Drinking in Manitoba was already drying up


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In the wake of new national guidance recommending Canadians consider limiting alcohol consumption to two drinks per week, local outlets say Winnipeggers have already changed their habits.

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In the wake of new national guidance recommending Canadians consider limiting alcohol consumption to two drinks per week, local outlets say Winnipeggers have already changed their habits.

Shaun Jeffrey, chief executive officer of the Manitoba Restaurants & Food Services Association, says gone are the days when people ordered just a house wine or several drinks to go with their meals.

“It was a very big part of going out and drinking a lot in the past, but now dining out is an experience,” Jeffrey said Wednesday.

“People pair more. They have a steak and they mix it with a quality wine instead of a house wine. People spend more money to pair the food, so they have a higher quality of drink rather than two or three.”

This week, the Canadian Centre on Substance Use and Addiction, a non-governmental organization created in 1988 to look at alcohol- and other drug-related harms, released its updated guidance.

Where a decade ago, the organization said two drinks a day was low risk, and men could have 15 drinks a week and women up to 10, it is now advising more than two drinks a week increases serious health risks, including cancer.

It also recommends the addition of warning labels on alcohol bottles.

The recent report came after a panel of 23 experts looked at almost 6,000 peer-reviewed studies. The data showed almost 7,000 cancer deaths in Canada were caused by alcohol, with breast and colon cancer the most frequent.

However, Jeffrey said he doesn’t think the study’s results will hit restaurants in the bottom line because people are already choosing other drinks. There is more of a selection of non-alcoholic beverages and the younger generation coming through the doors appears more responsible than others in the past, he said.

“We see their consumption, compared to consumption when we were their age, as considerably less. They are more focused on the experience than consuming alcohol. Our industry has to cater to our customers and our customers are not heavy drinkers.”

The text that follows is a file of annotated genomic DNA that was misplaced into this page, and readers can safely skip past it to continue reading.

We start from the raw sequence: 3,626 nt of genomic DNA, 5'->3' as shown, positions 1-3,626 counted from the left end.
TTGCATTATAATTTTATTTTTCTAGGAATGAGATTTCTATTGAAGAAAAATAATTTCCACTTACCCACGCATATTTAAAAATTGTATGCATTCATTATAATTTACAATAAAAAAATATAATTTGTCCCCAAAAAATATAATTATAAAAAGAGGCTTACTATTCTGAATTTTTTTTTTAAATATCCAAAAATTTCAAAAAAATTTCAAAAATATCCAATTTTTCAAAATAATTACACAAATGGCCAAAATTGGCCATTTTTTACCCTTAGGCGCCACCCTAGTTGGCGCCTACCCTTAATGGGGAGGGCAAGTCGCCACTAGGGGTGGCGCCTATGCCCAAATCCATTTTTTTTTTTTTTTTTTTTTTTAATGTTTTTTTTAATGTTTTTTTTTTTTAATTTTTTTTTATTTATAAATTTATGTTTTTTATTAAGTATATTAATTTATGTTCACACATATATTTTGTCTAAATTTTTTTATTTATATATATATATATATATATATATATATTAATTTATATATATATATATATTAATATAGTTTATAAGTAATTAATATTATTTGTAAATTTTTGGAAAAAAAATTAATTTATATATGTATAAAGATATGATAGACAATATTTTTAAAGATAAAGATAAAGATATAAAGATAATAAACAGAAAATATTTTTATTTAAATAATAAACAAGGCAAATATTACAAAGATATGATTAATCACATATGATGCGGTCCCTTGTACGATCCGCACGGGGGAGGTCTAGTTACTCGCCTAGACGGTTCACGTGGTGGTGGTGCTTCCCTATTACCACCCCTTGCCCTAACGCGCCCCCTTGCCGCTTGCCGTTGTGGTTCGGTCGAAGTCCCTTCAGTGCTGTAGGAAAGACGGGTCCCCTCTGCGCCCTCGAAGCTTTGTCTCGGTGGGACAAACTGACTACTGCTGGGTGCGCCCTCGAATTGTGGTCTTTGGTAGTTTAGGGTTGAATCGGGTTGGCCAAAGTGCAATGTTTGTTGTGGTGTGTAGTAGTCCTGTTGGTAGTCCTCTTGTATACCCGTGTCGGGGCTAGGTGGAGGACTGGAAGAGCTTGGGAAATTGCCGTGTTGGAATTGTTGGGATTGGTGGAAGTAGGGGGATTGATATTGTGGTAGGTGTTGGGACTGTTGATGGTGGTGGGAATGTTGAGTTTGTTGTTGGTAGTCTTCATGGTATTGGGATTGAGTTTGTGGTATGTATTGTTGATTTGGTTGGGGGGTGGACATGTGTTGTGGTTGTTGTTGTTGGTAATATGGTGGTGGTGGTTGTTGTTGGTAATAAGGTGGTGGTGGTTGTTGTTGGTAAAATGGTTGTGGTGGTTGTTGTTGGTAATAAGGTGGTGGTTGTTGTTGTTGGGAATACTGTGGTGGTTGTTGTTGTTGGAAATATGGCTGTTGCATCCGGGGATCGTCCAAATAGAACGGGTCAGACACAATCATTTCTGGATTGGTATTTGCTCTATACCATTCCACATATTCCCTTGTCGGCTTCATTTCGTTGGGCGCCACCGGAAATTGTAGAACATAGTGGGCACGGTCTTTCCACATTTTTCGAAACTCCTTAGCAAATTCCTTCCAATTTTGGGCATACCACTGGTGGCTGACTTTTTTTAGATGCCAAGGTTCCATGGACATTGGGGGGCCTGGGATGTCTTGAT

Kim Bamburak, with Winnipeg retailer Kenaston Wine Market, said staff are seeing more people buying something other than wine.

“We’ve seen such a large increase in non-alcoholic purchases,” Bamburak said.

“A lot of people drank a lot during COVID (pandemic lockdowns and restrictions) and now people are looking a bit more carefully about their health. Some people are taking a step back and wondering, ‘Am I drinking too much?’

“So now they might have a nice bottle of wine this week and then a non-alcoholic one… I think it’s a good trend.”

Dan Malleck, a medical historian specializing in alcohol and drug policy and a professor at Brock University’s health sciences department, said the report exaggerates the risks of alcohol use and is silent about its benefits.

“I’m more concerned with the way these recommendations can create stigma,” Malleck said. “It can cause a lot of concerns and stress and anxiety and that can cause harm.”

There are benefits to drinking alcohol during social occasions and celebrations with family and friends, he added.

“Pleasure, happiness, relaxation, reduced anxiety are all connected to positive health benefits,” the professor said. “Not to minimize cancer as a disease, but most of the cancers that the CCSA seems association with alcohol are very low incidence… They talk about increased risk as a percentage. This distorts the meaning.

“Most people who drink moderately, they shouldn’t worry. It is a somewhat reckless report.”

Keir Johnson, a spokesman for Doctors Manitoba, said physicians review new research and recommendations before giving advice to patients.

“Like any new advice about health risks, physicians are carefully (reviewing) the new recommended levels of alcohol consumption for consideration in their practice,” he said.

A spokeswoman for oversight body Manitoba Liquor & Lotteries Corp. said it would be up to the Canadian Food Inspection Agency and the federal government to determine whether warning labels would be put on bottles of alcohol.

The spokeswoman added MLL uses CCSA information on its DrinkSense website and other information to encourage lower-risk drinking.

A provincial industry regulator Liquor, Gaming and Cannabis Authority of Manitoba spokeswoman said its officials can’t speculate how the new guidance could affect liquor sales in future.

“The LGCA will monitor the issue as it moves forward, and we will continue consulting with stakeholders in public health, harm reduction, law enforcement, as well as other levels of government, to determine what, if any, changes are needed to Manitoba’s liquor regulatory framework,” she said.


Kevin Rollason

Kevin Rollason

Kevin Rollason is one of the more versatile reporters at the Winnipeg Free Press. Whether it is covering city hall, the law courts, or general reporting, Rollason can be counted on to not only answer the 5 Ws — Who, What, When, Where and Why — but to do it in an interesting and accessible way for readers.

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